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New program aims at ending teacher shortage

By Greg Gelpi

A local teachers shortage has received outside help with the implementation of an innovative program at the University of Georgia.

UGA will begin offering a dual degree program following a collaboration between their colleges of Education and Arts and Sciences.

The program could benefit systems like those in Clayton and Henry counties.

Despite hiring 609 new teachers for the 2003-2004 school year, more than 20 vacancies still exist after the Clayton County School Board allotted 22 new teaching slots based on increased enrollment, Ed Scott, assistant superintendent of personnel, said.

"It's a little higher than normal," Scott added, referring to the teacher deficit.

Henry County, like several other metro Atlanta counties, got help this current school year in finding teachers from the Clayton ones who left the county after the superintendent was fired and other controversy erupted.

In Henry, there are two vacancies on a staff of about 2,300 teachers, a contrast to Clayton, Winnie Johnson, recruitment coordinator for the Henry County School system, said.

She also attributed the few vacancies to the popularity of the county since its designation as the third-fastest growing county in the country.

State Superintendent of Education Kathy Cox outlined a two-tier strategy to counter the ever-increasing shortage by focusing on teacher retention and recruitment.

"Clearly, our focus must be twofold: in order to reduce the teacher shortage and turnover

rates, we must attract new people to the profession while retaining the quality teachers we

currently have in the system," Cox said.

Through retirement alone, the state loses 273 teachers a month, she said.

Cox listed initiatives in place to attract more teachers. One encourages those in business interested in a second career to share their experience by teaching.

To retain teachers, Cox sponsored House Bill 1311, which would exempt teachers who agree to work at a low performing school for three years from paying state income taxes. She also supports a 10 percent pay raise for nationally certified teachers, co-sponsored a bill to allow teachers to work "beyond retirement without penalty" and wants to provide proper training to current teachers.

UGA students wanting to earn degrees in education and biology, for instance, would previously be required to take about 30 more hours of classes. Now, students can earn a second degree in one semester, Jamie Lewis of the UGA College of Education, said.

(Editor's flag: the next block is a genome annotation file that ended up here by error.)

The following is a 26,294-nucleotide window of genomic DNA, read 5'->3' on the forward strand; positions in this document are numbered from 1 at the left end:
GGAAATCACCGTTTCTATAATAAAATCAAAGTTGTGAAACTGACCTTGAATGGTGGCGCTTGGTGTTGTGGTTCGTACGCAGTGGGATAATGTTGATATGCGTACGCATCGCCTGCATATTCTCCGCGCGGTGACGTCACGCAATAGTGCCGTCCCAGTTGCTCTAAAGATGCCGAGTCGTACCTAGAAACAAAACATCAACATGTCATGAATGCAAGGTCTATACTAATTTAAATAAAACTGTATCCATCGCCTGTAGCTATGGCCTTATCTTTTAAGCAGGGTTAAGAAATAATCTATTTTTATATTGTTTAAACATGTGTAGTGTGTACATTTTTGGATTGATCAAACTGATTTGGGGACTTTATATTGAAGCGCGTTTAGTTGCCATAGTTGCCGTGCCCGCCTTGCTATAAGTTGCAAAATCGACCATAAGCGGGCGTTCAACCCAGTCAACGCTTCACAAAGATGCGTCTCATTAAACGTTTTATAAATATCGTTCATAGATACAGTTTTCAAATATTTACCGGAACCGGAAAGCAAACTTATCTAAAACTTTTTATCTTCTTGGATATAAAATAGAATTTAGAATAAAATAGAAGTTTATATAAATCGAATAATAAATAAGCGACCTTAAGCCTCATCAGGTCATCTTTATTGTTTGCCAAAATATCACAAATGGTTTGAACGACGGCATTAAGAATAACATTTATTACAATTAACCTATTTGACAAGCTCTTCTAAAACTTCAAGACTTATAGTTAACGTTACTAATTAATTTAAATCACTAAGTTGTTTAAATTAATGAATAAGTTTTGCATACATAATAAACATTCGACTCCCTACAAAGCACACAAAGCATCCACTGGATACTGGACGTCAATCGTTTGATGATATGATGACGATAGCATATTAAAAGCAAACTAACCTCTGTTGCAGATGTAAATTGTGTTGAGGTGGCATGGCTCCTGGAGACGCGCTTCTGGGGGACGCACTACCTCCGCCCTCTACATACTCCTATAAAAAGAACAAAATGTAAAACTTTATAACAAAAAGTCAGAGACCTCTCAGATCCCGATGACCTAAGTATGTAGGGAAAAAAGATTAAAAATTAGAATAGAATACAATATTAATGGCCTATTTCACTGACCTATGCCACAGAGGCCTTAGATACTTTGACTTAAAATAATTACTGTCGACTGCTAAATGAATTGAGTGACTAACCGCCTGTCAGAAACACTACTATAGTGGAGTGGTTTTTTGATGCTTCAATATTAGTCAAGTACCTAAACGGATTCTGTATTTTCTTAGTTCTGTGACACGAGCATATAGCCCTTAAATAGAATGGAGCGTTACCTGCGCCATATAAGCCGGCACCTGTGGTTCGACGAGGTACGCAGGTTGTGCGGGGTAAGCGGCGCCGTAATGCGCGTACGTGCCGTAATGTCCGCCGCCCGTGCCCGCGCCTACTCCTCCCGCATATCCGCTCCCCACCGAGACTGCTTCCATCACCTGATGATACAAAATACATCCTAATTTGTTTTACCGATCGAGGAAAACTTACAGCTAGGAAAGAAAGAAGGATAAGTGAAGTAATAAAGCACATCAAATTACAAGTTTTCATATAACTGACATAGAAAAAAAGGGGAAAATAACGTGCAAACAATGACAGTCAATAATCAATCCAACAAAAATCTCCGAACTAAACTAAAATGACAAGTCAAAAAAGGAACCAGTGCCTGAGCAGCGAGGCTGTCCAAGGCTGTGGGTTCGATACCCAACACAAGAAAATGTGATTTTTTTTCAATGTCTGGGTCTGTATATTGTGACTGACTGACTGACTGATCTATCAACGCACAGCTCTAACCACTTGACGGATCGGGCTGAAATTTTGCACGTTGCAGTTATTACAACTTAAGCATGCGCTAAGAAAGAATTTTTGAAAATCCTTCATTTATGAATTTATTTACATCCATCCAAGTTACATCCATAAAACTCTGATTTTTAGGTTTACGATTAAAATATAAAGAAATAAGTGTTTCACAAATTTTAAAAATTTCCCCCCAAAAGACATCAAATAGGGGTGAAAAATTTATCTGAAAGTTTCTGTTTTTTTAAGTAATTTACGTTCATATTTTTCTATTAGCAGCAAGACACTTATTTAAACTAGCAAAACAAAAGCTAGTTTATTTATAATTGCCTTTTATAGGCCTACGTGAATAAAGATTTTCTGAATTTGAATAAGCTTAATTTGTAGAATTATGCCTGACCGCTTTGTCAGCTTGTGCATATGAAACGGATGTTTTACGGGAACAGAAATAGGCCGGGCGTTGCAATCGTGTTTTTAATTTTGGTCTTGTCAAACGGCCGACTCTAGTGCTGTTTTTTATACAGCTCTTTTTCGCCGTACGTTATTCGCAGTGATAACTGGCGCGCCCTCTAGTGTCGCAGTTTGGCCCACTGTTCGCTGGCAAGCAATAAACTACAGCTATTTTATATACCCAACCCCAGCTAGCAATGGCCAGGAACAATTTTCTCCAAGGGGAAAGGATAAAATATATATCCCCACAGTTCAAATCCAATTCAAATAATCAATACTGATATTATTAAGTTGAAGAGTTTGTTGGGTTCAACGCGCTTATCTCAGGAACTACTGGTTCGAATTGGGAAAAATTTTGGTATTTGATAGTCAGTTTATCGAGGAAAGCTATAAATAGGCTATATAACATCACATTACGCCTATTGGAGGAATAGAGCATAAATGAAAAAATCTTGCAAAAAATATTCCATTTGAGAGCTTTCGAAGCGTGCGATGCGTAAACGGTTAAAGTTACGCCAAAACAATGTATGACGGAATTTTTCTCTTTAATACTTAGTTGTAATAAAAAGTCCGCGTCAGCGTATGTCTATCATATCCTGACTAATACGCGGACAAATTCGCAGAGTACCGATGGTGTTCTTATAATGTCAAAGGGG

"The two colleges decided to streamline the process," she said. "It makes our students more marketable."

The program serves several purposes, she said.

Many students decided to enter the teaching field late in their school careers, causing them to delay their graduation by a year, she explained. The program will also entice those from other UGA colleges to join the teaching force.

Not only will the program produce more teachers, the teachers will be of a higher quality, since they will have a degree's worth of classes in a content area, as opposed to a minor.

UGA's College of Education had 2,402 undergraduate students in the spring and graduated 1,251 education students last school year.

"Most of our teacher education students stay in the state," Lewis said.

The county is also working on its own program to replenish the number of teachers in the system.

Clayton County received authorization from the state's Professional Standards Commission to begin its own "mini college" to train teachers in a three-week program, Scott said.

"We basically have certification to do our own (Teacher Alternative Education) program," he said. "There have been very few school districts approved."

College graduates who lack particular classes can attend the jumpstart program and receive the training necessary to be initially certified to teach.

In addition, the county recruits rigorously throughout the state and country.

Word spread, and first-year teacher Anisa Baker of Phoenix City, Ala., knew she was bound for the county school system. Her sister, Alnita Harrison, the assistant principal at Morrow Middle School, told her about the school system.

"She said nothing but positive things about the schools," Baker, a third-grade teacher at Haynie Elementary, said.

Attending a job fair, she darted straight for the table for Haynie at 9 a.m. and enthusiastically signed a contract at 9:08 a.m., she said.

In only two months, she has already left her mark on the school, establishing a dance club, which has attracted 66 students and continues to grow.

Although Clayton County's recruiter position is currently vacant, the school district visited 70 college campuses in the southeastern United States, attended six job fairs and recruited nationally through the Teach Georgia website and a collaborative effort with the Regional Education Agency.

The school district recommended the hiring of a new recruiter at Monday night's board meeting, Scott said.

The county was also in need of nurses and bus drivers at the start of the school year.